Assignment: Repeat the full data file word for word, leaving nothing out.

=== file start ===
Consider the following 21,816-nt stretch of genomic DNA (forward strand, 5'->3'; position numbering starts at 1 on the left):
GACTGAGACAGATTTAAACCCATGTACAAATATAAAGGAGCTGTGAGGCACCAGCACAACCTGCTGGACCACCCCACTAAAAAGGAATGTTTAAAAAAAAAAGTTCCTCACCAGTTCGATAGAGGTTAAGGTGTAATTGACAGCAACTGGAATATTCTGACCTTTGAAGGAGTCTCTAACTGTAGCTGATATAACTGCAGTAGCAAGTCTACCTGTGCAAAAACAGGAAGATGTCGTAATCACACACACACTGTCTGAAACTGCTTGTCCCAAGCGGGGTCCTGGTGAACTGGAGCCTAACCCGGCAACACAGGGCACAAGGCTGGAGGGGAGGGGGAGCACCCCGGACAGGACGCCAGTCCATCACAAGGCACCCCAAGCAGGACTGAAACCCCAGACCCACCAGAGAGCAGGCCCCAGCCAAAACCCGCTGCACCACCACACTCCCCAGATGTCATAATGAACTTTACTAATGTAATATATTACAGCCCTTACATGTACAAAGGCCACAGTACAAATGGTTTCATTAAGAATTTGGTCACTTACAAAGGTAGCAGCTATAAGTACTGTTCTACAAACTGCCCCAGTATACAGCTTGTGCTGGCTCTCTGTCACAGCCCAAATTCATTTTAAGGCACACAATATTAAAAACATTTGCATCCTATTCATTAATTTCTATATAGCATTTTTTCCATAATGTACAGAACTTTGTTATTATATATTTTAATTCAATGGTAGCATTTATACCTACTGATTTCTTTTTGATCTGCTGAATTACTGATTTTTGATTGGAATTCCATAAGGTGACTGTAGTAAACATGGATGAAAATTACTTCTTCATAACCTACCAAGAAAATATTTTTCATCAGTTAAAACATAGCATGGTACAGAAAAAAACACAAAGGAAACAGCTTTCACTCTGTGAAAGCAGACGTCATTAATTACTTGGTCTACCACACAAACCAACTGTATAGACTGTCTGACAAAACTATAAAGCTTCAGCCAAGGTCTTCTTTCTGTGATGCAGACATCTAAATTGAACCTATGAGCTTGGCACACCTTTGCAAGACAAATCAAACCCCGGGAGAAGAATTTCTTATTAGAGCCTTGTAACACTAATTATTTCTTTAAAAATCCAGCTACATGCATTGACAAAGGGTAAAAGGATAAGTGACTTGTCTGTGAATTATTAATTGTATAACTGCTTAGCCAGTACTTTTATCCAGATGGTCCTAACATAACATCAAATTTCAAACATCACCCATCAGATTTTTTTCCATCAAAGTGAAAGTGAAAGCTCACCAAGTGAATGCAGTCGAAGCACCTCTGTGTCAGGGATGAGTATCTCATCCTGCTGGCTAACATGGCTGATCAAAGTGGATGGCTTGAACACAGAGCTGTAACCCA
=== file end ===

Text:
Consider the following 21,816-nt stretch of genomic DNA (forward strand, 5'->3'; position numbering starts at 1 on the left):
GACTGAGACAGATTTAAACCCATGTACAAATATAAAGGAGCTGTGAGGCACCAGCACAACCTGCTGGACCACCCCACTAAAAAGGAATGTTTAAAAAAAAAAGTTCCTCACCAGTTCGATAGAGGTTAAGGTGTAATTGACAGCAACTGGAATATTCTGACCTTTGAAGGAGTCTCTAACTGTAGCTGATATAACTGCAGTAGCAAGTCTACCTGTGCAAAAACAGGAAGATGTCGTAATCACACACACACTGTCTGAAACTGCTTGTCCCAAGCGGGGTCCTGGTGAACTGGAGCCTAACCCGGCAACACAGGGCACAAGGCTGGAGGGGAGGGGGAGCACCCCGGACAGGACGCCAGTCCATCACAAGGCACCCCAAGCAGGACTGAAACCCCAGACCCACCAGAGAGCAGGCCCCAGCCAAAACCCGCTGCACCACCACACTCCCCAGATGTCATAATGAACTTTACTAATGTAATATATTACAGCCCTTACATGTACAAAGGCCACAGTACAAATGGTTTCATTAAGAATTTGGTCACTTACAAAGGTAGCAGCTATAAGTACTGTTCTACAAACTGCCCCAGTATACAGCTTGTGCTGGCTCTCTGTCACAGCCCAAATTCATTTTAAGGCACACAATATTAAAAACATTTGCATCCTATTCATTAATTTCTATATAGCATTTTTTCCATAATGTACAGAACTTTGTTATTATATATTTTAATTCAATGGTAGCATTTATACCTACTGATTTCTTTTTGATCTGCTGAATTACTGATTTTTGATTGGAATTCCATAAGGTGACTGTAGTAAACATGGATGAAAATTACTTCTTCATAACCTACCAAGAAAATATTTTTCATCAGTTAAAACATAGCATGGTACAGAAAAAAACACAAAGGAAACAGCTTTCACTCTGTGAAAGCAGACGTCATTAATTACTTGGTCTACCACACAAACCAACTGTATAGACTGTCTGACAAAACTATAAAGCTTCAGCCAAGGTCTTCTTTCTGTGATGCAGACATCTAAATTGAACCTATGAGCTTGGCACACCTTTGCAAGACAAATCAAACCCCGGGAGAAGAATTTCTTATTAGAGCCTTGTAACACTAATTATTTCTTTAAAAATCCAGCTACATGCATTGACAAAGGGTAAAAGGATAAGTGACTTGTCTGTGAATTATTAATTGTATAACTGCTTAGCCAGTACTTTTATCCAGATGGTCCTAACATAACATCAAATTTCAAACATCACCCATCAGATTTTTTTCCATCAAAGTGAAAGTGAAAGCTCACCAAGTGAATGCAGTCGAAGCACCTCTGTGTCAGGGATGAGTATCTCATCCTGCTGGCTAACATGGCTGATCAAAGTGGATGGCTTGAACACAGAGCTGTAACCCA